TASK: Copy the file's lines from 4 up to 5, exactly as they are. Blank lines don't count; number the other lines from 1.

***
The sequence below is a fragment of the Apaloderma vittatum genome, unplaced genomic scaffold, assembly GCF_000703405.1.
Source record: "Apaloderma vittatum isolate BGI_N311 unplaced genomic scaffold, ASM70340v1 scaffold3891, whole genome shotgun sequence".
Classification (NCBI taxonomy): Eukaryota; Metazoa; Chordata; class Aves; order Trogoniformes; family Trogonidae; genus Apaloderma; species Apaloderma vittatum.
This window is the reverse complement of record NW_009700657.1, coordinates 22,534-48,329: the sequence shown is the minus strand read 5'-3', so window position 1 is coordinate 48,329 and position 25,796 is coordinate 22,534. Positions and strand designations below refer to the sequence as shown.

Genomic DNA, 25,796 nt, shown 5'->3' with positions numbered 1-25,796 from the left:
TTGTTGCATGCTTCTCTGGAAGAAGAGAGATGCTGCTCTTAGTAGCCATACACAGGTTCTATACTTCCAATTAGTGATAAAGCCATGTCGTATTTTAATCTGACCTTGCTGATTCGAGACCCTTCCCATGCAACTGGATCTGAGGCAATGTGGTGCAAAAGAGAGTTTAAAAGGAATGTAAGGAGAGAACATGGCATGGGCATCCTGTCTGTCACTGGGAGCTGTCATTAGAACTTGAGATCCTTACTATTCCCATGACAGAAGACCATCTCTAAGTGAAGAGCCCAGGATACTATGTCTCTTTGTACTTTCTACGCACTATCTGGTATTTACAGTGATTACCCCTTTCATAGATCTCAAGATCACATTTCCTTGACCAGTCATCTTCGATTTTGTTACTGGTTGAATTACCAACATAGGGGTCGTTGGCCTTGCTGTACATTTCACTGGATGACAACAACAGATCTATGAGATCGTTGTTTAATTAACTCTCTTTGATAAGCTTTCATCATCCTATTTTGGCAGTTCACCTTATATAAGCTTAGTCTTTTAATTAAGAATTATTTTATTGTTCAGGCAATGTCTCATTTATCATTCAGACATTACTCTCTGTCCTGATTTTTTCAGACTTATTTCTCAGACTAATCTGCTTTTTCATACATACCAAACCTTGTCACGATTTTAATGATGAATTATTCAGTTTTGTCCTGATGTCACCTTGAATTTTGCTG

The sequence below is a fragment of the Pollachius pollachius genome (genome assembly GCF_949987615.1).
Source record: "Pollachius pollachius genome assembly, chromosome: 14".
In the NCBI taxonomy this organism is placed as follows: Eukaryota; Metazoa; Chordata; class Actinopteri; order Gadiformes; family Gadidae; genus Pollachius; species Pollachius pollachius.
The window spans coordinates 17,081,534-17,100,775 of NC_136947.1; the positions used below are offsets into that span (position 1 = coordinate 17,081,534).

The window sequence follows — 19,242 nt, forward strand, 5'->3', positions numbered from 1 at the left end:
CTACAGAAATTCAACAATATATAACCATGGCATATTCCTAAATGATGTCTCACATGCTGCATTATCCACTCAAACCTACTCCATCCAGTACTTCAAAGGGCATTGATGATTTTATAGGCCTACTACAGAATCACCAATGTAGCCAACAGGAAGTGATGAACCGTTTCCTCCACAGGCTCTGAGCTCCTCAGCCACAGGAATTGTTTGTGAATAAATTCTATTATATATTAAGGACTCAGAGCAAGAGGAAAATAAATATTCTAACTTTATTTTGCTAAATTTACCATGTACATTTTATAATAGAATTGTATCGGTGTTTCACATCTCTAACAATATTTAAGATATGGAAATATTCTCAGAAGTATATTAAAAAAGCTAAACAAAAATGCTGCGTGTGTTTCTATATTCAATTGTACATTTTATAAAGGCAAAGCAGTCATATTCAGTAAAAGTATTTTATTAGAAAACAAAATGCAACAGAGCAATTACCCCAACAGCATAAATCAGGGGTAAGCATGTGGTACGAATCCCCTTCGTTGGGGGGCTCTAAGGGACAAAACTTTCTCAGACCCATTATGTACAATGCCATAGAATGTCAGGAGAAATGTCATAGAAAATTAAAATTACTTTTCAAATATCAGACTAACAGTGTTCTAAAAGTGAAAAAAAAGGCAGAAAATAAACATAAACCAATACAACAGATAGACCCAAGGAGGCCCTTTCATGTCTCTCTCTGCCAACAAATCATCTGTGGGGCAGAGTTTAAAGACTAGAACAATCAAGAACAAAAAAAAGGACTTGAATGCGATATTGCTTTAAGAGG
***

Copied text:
This window is the reverse complement of record NW_009700657.1, coordinates 22,534-48,329: the sequence shown is the minus strand read 5'-3', so window position 1 is coordinate 48,329 and position 25,796 is coordinate 22,534. Positions and strand designations below refer to the sequence as shown.

Genomic DNA, 25,796 nt, shown 5'->3' with positions numbered 1-25,796 from the left: